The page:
Michigan-based electric vehicle startup, Electric Last Mile Solutions Inc. (Nasdaq: ELMS), which aimed to manufacture battery-powered delivery vans in St. Joseph County, is filing for Chapter 7 bankruptcy. The announcement comes less than one year after the EV company went public via a merger with SPAC Forum Merger III Corp. at an approximately $1.4 billion valuation. The move also comes four months after former Chief Executive Officer Jim Taylor and former Executive Chairman Jason Lua stepped down amid accusations of improper share purchases ahead of the IPO, following an internal investigation.
“Based on the findings of the same Board-initiated investigation that led to the resignations of Mr. Taylor and Mr. Luo, ELMS was forced to withdraw financial guidance and declare the Company’s past financial statements unreliable. The compound effect of these events, along with a pending SEC investigation initiated this year, made it extremely challenging to secure a new auditor and attract additional funding,” the company stated in a news release.
In February, the board of director hired a new leadership team to review its products and commercialization plans, and ability to hire previously announced production targets.
“For the past several months, the ELMS board and the new ELMS leadership team have worked nonstop to address legacy financial, governance and operational matters at the Company, and enormous progress was made, including towards vehicle certification” said Brian Krzanich, ELMS Board Chair. “Therefore, it’s extremely frustrating that we must take this route, but it was the only responsible next step for our shareholders, partners, creditors, and employees.”
In December 2020, ELMS announced plans to restart a 650,000-square-foot auto plant in Mishawaka to manufacture “last mile” battery-powered, urban delivery vans. Up until 2009, the factory produced consumer-grade sport utility vehicle Hummers.
The company announced at the time it would initially launch with 140 workers, increasing staffing to 450 workers when it reached full production. The company forecasted it would employ nearly 1,000 workers within four years, as it expanded to other models.
The plant sits adjacent to the AM General plant which still produces military Humvees.
“Obviously, the last few months have been difficult after their ‘hiccup.’ That action caused stock prices to plummet and create several class action lawsuits,” said Jeff Rea, president and chief executive officer of the South Bend Regional Chamber of Commerce. “We were concerned they were up against the ropes.”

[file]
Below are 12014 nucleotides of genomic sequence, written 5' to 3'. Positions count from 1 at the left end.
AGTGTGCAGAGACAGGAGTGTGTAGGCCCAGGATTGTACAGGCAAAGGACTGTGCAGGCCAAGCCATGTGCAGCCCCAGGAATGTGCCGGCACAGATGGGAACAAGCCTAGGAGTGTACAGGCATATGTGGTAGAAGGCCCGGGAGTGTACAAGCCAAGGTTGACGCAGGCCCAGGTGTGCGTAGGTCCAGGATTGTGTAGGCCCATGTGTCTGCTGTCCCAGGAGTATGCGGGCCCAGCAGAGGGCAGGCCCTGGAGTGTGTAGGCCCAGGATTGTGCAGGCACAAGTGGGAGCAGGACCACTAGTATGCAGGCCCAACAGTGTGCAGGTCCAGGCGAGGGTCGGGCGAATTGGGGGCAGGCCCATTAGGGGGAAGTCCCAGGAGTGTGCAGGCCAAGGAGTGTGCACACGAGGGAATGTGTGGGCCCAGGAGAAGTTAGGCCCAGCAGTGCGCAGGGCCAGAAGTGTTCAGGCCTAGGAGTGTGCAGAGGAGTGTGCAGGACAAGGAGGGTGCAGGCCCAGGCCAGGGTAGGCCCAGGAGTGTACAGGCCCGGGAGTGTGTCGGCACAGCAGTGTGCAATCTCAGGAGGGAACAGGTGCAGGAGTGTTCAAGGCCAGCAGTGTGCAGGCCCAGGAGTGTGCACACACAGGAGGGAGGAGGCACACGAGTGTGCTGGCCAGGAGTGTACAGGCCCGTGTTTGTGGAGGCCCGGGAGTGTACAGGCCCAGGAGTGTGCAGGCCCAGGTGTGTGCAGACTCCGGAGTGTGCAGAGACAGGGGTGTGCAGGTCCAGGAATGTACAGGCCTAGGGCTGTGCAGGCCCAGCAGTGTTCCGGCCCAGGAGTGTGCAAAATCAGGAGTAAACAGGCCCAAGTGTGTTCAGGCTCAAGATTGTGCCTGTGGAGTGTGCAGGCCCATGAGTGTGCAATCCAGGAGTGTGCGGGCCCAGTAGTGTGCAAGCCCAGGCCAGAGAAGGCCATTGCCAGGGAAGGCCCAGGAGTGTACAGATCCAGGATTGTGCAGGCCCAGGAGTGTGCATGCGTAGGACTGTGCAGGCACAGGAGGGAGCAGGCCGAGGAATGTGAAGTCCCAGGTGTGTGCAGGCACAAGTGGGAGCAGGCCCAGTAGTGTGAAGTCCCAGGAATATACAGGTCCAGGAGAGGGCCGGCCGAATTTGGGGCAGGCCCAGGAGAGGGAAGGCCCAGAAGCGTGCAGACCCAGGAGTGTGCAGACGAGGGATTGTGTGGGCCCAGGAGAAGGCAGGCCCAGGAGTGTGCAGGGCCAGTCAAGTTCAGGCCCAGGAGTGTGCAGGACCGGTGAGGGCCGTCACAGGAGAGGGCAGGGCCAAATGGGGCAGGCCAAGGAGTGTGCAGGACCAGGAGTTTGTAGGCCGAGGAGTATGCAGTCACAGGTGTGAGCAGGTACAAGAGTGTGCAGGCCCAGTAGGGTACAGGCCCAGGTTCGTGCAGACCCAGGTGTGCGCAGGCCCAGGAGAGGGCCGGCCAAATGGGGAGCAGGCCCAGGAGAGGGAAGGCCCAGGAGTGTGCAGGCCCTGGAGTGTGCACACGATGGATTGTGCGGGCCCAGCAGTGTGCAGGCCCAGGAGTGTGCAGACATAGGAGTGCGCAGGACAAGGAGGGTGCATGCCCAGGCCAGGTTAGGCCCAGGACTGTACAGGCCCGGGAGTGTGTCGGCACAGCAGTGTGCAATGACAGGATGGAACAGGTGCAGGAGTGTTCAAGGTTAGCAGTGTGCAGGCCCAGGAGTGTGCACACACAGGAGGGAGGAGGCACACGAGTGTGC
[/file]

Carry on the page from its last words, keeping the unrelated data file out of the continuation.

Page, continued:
Despite the uncertainty earlier this year, ELMS said it continued to work on raising new sources of capital, while working closely with advisors to assess and improve its liquidity position. However, those efforts were unable to steer the company back on course and ultimately led the board to pursue bankruptcy.
“Unfortunately, there were too many obstacles for us to overcome in the short amount of time available to us. I could not be prouder of what our team has been able to accomplish under very challenging circumstances,” said Shauna McIntyre, who was named interim CEO and president in February. “This is a viable and essential technology, and I am confident that many of our talented employees will play a future role in this energy transition effort.”
Since General Motors (NYSE: GM) stopped production on civilian Hummers 13 years ago. The massive building has seen three other suitors for possible auto production, but none have come to fruition.
In 2017, AM General sold the plant to SF Motors, a subsidiary of China-based Sokon Industry Group, to build electric vehicles. But no vehicles ever rolled off the assembly floor and it still owns the building.
“It hasn’t been without challenges. And, we think, nothing related to the building, the workforce, the community, the Indiana business, climate, all those are factors that attracted people here. But it’s just really been things beyond our control,” said Rea.
Meanwhile, economic development officials in St. Joseph County are still hopeful the property will attract a user.
“The building, which is nearly 21 years old, has seen millions of dollars of investment over the last 5 years and should be well positioned for a new auto related use. While disappointed this project did not work out, we do see a bright future for the site,” said Bill Schalliol, director of economic development for St. Joseph County.
When plans for the new company were announced in late 2020, the Indiana Economic Development Corp. offered ELMS up to $10 million in conditional tax credits and up to $200,000 in conditional training grants based on the company’s job creation plans. It also offered up to $2.8 million in conditional tax credits from the Hoosier Business Investment tax credit program based on the company’s planned capital investment in Indiana.
A spokesperson for the IEDC told Inside Indiana Business that ELMS has not “drawn down” any incentives.